A human rights crisis is upon us. Dignity, liberty, and equality are under assault by the Trump administration. Now the House must document this moment so that we never repeat it again.
The 116th Congress made history last week. A record number of women Democrats were sworn in, many of them women of color, immigrants, and LGBTQ.
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As the new Congress sat in the chamber for the first time, the Democratic side was replete with vibrant colors and diverse clothing -- a Native Pueblo dress, a resplendent hijab, and a Palestinian thobe. The Republican side looked like an old photograph in a history book -- mostly white men in suits.
There is no shortage of issues that demand the attention of these new lawmakers, from the shutdown to impeachment to immigration. But in order to understand this moment and the suffering of vulnerable communities fully, the 116th Congress must create a clear and inclusive record that documents the human rights abuses committed by the Trump administration. In the United States, special committees and commissions have previously investigated intelligence abuses by the CIA, NSA and other governmental authorities, Japanese incarceration during WWII, and the intelligence failures that led to 9/11. They have been used overseas to document government impunity and extrajudicial killings.
President Donald Trump has waged war on human dignity. The House should respond by following a time-tested approach for dealing with such dire events. They should create a special committee to investigate and document the tragedies spurred by this administration.
Ever since Trump took office, nearly every day has felt like a calamity for many Americans -- the banning of Muslims and asylum seekers, the separation of immigrant families, the rolling back of protections for the transgender community, the war on girls and women, government force and deaths at the border, invasive searches and violations at airports and other ports of entry, and so much more. It's not just Trump's policies; it's the forces he emboldens and intensifies, including bigotry, misogyny, and violence.
In this case, a select House committee would work best because it could be created by a simple majority vote in the House. It would be interdisciplinary and allow experts from different fields in the House to break from their siloed committees and work together to understand this moment. It would also be intersectional in its outlook. The forces that seek to separate an undocumented mother from her child, ban a Muslim from reuniting with his family in America, and subject a transgender student to bullying in school are one and the same. They are part of a systemic and institutional effort to banish, incapacitate, and discriminate against diverse and marginalized communities across this country.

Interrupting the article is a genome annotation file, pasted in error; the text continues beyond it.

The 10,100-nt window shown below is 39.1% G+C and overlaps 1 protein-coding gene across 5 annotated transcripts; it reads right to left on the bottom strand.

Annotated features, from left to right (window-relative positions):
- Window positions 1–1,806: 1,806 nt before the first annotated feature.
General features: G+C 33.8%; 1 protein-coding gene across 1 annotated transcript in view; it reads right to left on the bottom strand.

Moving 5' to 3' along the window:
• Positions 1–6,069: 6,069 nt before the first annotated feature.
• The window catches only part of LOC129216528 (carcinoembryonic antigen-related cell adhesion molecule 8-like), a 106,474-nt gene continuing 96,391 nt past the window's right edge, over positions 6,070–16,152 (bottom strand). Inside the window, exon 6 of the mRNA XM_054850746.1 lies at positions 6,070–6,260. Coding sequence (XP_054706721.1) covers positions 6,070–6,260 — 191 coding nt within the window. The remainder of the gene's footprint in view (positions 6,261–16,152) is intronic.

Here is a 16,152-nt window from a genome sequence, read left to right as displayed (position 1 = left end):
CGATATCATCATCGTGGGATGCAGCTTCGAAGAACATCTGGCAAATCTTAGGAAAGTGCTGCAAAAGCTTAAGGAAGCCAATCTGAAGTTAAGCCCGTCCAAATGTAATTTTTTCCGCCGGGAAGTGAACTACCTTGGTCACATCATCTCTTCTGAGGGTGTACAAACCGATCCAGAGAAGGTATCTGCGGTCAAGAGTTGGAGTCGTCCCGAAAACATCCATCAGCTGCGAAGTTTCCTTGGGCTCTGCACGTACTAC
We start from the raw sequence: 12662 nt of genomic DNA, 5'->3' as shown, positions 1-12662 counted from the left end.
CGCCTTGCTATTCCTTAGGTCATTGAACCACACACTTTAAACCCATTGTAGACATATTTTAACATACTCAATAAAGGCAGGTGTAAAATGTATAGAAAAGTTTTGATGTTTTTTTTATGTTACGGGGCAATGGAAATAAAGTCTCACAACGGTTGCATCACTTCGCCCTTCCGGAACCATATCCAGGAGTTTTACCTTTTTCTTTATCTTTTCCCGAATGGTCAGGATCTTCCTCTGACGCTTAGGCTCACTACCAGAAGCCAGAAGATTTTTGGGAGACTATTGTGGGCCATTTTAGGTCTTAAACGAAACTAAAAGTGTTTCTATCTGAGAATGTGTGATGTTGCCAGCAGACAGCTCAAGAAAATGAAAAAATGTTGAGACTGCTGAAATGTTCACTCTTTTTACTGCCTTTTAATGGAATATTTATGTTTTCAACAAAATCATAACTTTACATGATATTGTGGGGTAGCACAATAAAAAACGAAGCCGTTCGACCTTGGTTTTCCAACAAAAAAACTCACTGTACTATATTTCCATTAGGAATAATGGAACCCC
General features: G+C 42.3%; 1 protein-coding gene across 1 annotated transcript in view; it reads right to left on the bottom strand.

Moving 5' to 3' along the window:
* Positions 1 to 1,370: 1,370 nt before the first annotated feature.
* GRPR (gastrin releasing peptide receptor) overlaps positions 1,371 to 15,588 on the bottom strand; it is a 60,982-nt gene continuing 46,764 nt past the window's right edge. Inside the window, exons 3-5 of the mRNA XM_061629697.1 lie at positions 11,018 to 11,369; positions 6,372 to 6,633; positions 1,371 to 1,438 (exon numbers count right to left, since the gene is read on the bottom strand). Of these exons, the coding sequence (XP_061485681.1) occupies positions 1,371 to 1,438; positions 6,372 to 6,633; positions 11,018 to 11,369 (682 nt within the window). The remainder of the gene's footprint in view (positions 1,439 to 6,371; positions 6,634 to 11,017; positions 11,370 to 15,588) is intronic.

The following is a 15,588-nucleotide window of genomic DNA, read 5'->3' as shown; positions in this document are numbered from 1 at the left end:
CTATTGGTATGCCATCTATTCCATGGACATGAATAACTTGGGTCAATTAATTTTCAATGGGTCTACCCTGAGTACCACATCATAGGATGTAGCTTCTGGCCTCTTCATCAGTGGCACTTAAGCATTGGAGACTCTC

The committee should document the violations that have occurred through rigorous fact-finding, hold public hearings for the world to see, give a platform to survivors and advocates to tell their stories, and lay a foundation for how to move forward.
They should investigate using every tool at their disposal. They should subpoena documents about policies, order policymakers to testify under oath, consult with community advocates and investigative journalists working on the front lines, and hire investigators and observers who can provide additional research and context. So long as the House resolution establishing the committee affords it broad powers, it can carry out its agenda with the same force and authority as any other committee.
We live in a damaged reality, where fake news, or at least the accusation of it, is real. A robust and detailed investigation is thus critical and would help dispel some of the mythology about the present moment. Deprivation and violence are quotidian in Trump's America.